A mule, a campervan, & other updates

This summer will bring a lot of changes

Hey all,

There’s a big update at the end but let’s start with something fun.

I’ve become a mule for my 7 month old baby. This is what I mean:

That is a Norwegian product called Minimeis, which is a frame for keeping a baby safely on your shoulders. They targeted ads at my wife’s Instagram account and after a quick test at a local baby supplies shop we ordered one.

I’ve used it once in-store and once outdoors and so far I rate it OK. 7/10. Both times I had shoulder aches after only 15 minutes of carrying, which to be fair, I don’t know whether it’s because I’m not very fit or the ergonomics of this design just isn’t good. It cost us 169€, but we did check on eBay and confirmed that they retain much of their value for a while, so we’ll probably sell it if we don’t like it.

This brings me to the next update: we’re buying a campervan!

Buying a campervan

After roughly two years of consideration, we decided to buy a used campervan. We’ve already paid the downpayment of 3000€ to the seller.

Aside from the fact that summer is around the corner in Europe, we're buying a campervan because we want to explore Europe while we live in Berlin and we believe traveling by a campervan is probably more fun than flying or taking trains, especially with a young child baby and a dog in tow. We’ve already done three trips with campers of different sizes before deciding on the medium-sized Fiat Westfalia Columbus 540D:

We’re buying from the camper rental company Roadsurfer (German site), who will send the vehicle for full servicing with Fiat and have the decals removed before handing it over to us.

I’m pumped about our decision to invest a stack of cash to buy a home-on-wheels like this. It feels like the right thing to do to invest in experiences. The only thing that is untimely about this whole thing is that diesel prices are at the highest in the last 10 years.

That’s data for Germany from mylpg.eu.

This is certainly only a minor inconvenience compared to the people in Ukraine who are dealing the direct effects of war. I don’t want to talk about that in a newsletter post. But I do want to say this: The Right Time doesn’t exist. We could have waited for a year or two for the war in Ukraine to end (hopefully) and for diesel prices to correct itself, but waiting just seems silly. When will the waiting end?

I prefer instead to live as Sam Harris suggests: this could be the last time you do something.

Speaking of timeliness…

Going on parental leave (again)

I cannot believe that I get to say this: I am going on parental leave again!

I’ve written about this before, but here’s why I find it unbelievable:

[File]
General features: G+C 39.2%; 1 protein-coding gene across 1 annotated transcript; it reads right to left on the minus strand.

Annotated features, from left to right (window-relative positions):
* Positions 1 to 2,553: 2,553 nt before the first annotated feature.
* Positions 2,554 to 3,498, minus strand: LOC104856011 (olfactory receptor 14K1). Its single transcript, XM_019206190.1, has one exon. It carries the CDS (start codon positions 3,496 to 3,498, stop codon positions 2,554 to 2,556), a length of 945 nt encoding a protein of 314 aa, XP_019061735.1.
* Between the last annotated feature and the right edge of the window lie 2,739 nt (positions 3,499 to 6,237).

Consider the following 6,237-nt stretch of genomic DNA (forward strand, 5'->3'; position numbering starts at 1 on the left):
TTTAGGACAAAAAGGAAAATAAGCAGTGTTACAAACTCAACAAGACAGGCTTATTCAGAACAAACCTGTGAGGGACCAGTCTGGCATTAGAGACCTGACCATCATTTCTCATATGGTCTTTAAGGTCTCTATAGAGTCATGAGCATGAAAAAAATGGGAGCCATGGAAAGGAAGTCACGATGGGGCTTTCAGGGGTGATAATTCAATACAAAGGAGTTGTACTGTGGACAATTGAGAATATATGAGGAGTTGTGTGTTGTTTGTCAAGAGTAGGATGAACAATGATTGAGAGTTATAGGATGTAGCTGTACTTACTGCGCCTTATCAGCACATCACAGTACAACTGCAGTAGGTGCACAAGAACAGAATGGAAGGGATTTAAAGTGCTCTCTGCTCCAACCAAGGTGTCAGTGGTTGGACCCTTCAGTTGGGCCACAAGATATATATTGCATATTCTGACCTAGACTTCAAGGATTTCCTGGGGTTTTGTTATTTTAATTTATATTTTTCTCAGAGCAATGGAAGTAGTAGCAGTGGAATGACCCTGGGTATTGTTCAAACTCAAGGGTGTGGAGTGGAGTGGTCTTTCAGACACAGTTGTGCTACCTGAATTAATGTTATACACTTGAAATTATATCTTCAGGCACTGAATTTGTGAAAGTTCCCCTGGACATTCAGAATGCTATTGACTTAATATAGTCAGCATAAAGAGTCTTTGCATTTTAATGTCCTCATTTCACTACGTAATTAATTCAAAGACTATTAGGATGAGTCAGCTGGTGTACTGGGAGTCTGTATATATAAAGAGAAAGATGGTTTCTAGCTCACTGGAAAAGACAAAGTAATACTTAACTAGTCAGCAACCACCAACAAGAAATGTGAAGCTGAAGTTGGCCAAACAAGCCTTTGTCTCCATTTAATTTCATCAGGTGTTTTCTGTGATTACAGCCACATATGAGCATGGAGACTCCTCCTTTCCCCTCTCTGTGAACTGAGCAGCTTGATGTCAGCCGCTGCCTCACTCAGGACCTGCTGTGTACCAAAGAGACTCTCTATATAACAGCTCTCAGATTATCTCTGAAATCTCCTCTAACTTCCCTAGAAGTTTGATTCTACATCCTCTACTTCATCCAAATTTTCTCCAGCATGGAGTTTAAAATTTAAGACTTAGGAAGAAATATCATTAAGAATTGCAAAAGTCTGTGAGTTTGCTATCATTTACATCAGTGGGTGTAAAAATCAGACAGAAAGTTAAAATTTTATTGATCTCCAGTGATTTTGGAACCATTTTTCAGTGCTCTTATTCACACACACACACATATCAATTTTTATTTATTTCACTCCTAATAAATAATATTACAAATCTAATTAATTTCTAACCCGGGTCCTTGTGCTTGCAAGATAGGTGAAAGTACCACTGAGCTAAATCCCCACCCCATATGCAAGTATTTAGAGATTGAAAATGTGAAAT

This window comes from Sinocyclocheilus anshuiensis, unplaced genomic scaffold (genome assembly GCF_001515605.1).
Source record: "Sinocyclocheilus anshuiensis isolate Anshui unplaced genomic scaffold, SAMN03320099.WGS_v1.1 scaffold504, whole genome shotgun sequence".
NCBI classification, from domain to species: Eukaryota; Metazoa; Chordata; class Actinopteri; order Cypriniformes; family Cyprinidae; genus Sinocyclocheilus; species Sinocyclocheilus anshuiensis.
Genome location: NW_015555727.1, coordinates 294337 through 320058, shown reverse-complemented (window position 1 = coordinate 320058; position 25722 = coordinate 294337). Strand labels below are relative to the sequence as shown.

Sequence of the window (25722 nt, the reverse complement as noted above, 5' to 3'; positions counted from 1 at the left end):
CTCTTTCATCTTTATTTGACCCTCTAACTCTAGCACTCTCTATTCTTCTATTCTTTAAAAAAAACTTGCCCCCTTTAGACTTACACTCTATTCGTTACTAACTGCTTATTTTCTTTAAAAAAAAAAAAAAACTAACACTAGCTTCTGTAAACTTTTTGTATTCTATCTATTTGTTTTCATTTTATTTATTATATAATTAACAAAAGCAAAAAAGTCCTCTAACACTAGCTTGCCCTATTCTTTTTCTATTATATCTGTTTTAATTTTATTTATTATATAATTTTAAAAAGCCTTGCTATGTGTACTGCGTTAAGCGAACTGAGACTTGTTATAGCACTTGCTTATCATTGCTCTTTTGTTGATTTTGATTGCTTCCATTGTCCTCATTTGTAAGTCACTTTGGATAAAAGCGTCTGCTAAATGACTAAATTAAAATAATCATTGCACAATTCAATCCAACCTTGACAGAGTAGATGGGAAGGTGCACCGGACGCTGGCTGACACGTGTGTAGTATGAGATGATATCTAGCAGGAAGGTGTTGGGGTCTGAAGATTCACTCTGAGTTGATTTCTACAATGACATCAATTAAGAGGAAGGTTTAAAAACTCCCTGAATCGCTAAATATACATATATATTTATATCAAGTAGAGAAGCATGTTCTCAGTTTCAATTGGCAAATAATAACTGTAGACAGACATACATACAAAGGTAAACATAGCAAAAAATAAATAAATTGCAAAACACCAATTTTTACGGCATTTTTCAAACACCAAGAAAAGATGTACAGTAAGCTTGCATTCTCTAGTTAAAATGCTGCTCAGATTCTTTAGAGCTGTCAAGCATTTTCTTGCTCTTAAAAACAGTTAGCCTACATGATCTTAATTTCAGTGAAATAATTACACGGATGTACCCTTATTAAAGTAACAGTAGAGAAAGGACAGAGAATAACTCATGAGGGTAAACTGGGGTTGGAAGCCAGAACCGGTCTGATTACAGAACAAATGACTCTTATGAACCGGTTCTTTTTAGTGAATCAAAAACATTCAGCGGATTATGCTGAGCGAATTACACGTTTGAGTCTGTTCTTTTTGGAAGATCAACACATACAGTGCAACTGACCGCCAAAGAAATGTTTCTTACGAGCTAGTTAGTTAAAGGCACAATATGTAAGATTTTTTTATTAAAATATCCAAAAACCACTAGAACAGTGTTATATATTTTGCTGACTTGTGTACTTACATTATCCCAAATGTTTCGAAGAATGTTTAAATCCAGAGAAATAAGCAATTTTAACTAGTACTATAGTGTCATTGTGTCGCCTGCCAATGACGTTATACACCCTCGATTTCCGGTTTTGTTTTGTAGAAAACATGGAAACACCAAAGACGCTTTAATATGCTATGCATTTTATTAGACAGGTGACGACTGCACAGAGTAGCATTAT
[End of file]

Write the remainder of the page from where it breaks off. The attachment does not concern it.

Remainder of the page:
• Singapore parental leave for fathers: 2 weeks
  • Germany parental leave for fathers: up to 14 months

Lost income is one thing. But lost time with your child in her formative years is in my opinion something altogether more tragic.

I’ve taken parental leave in the first 3 months of Charlotte’s life and that I cannot overstate how important it was for me to have had the time to learn how to be an equal parent alongside my partner.

In May, I’ll be taking another 3 months off and this time, having levelled-up as parents, we’ll be taking Charlotte to the countryside, mountains, lakes, and hopefully oceans to live it up all summer…

Being Singaporean, I can’t believe this is real!

It is things like this, which are completely different and unfathomable back home but are a reality elsewhere, that make moving abroad one of the best decisions of my life. It may be the best decision, period.

Finding my tribe

Right, so those are the life updates. I will likely throw in a few of these “update” posts once in a while going forward to contextualise the other posts.

Other posts? Yeah, I hear you. That’s the last thing I want to talk about.

Over the last few weeks I’ve noticed my mind straying into thoughts about “what’s next” with my blog and writing in general.

I’ll cut to the chase - I’ve started to crave a direct connection with my readers. It’s a much stronger feeling than before. Naturally I wondered why and with some reflection, I realised that I’m craving a direct connection because I’m feeling rather lonely. I have been for a while now.

Looking back on my life, one thing has become increasingly clear: I never had very close friends. I hadn’t thought of it this way until I wrote this down: I always found the people around me at school and at work to be fun to hang out with once in a while. A pattern that kept recurring is that once I spent too much time with any of them, I would start to distance myself. My hypothesis for this is not that I have commitment issues (I’m very happily married) but that I haven’t found the right crowd.

There’s 7.7 billion of us in the world and counting. I find myself identifying as a citizen of the world more than most of the people I grew up with. Yet, I haven’t connected with people the way I think a true citizen of the world would — directly, thoughtfully, and regularly over the internet.

This is why I’m shifting my focus from publishing posts on my blog, which I’ve done for 7 or so years, to publishing posts through this newsletter.

I believe that by writing and emailing posts directly to readers and keeping several channels for feedback open (e.g. direct email reply, post comments), I’ll find “my people” for the first time.

PS. If you’ve been subscribed to my old newsletter, you’ve been ported over to this new one. The only difference that should be noticeable to you should be the cadence of these dispatches — they will be increasing because every post I write now will land in your inbox. Let me know if you have feedback.

P.P.S. I’m open to suggestions about what to write about. If you have feel strongly that you’d like me to talk more about something, feel free to let me know.

Stay honest!

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